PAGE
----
As electronic circuit densities increase and technology advances, for example, in deep sub-micron circuits, skilled designers attempt to maximize the utilization of the design layout and the manufacturability and reliability of the circuit. A via is used to connect, for example, two design geometries, one on each of two consecutive conductive layers (e.g., a metal line on each of two consecutive metal layers) of an electronic circuit. Designers often add additional vias or via arrays to improve circuit reliability, but such activities are frequently tedious and time consuming.
Present methods of placement for vias and via arrays do not provide for ease of placement for multiple via types, scalability of design and via spacing parameters, or special via placement rules and conditions. Accordingly, an automatable technique for generation of via arrays is presented which provides for ease of placement for multiple via types, scalability of design and via spacing parameters, and special via placement rules and conditions. The automated design layout of an electronic circuit, whether embodied as a design encoding or as a fabricated electronic circuit, is simplified.
In some embodiments, an origin is set in one corner of a bounding box placed around an area to be filled, and the bounding box is filled, according to at least one spacing rule, starting from the origin, with one or more vias. The bounding box may be defined using a width and a length wherein the bounding box is at least co-extensive with an area for via filling. In some embodiments, multiple via types can be filled.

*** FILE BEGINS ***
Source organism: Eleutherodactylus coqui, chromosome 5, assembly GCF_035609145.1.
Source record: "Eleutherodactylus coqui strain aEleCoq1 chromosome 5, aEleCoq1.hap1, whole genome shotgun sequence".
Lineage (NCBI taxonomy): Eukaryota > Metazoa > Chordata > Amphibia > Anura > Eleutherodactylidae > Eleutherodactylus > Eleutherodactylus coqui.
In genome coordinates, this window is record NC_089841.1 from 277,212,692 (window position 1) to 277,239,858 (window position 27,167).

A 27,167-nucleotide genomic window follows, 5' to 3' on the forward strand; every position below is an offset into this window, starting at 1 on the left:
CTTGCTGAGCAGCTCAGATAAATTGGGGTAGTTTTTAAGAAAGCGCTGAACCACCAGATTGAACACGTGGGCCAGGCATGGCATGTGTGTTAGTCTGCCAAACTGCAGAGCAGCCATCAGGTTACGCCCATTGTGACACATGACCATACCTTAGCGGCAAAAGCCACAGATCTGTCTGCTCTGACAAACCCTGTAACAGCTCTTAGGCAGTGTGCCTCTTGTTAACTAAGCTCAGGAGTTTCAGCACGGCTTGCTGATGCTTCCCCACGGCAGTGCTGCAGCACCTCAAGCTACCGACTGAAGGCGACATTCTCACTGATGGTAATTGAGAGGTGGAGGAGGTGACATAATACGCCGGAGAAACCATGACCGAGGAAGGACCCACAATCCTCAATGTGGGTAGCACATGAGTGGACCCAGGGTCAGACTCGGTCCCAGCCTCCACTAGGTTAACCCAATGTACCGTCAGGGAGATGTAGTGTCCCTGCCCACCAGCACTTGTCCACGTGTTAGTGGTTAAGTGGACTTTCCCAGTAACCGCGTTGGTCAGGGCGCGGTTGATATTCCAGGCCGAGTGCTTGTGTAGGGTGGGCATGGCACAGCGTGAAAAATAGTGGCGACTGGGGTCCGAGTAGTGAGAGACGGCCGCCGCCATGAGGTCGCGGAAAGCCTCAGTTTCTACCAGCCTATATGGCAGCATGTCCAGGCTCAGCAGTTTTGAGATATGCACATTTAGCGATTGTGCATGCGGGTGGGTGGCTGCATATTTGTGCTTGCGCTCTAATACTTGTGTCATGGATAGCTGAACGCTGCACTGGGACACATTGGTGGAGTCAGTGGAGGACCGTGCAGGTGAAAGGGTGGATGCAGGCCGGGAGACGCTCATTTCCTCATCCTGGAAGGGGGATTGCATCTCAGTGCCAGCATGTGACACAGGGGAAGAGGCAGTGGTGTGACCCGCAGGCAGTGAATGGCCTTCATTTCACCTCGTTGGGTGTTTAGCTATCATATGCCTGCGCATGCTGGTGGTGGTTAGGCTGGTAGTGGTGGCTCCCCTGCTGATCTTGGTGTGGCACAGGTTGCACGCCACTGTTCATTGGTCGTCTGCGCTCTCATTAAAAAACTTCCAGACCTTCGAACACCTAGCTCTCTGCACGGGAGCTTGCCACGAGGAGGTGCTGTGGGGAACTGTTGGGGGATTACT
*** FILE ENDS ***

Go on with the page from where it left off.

In some embodiments, spacing rules can include neighbor spacing rules, wherein a spacing between vias varies according to a number of neighboring vias and a type of neighboring vias. In some embodiments, the via filling can be according to a redundant via bias rule such that at least one via is placed close to a real edge of a geometry.
In some embodiments, the bounding box can be larger than the area to be filled, for example, to allow for a metal enclosure or to allow for a non-rectangular area such as a polygon to be filled. When the area to be filled is a polygon, a bounding box of the polygon may be filled with vias, and any vias falling outside the polygon may be removed, and any vias crossing a polygon edge may be resized or removed.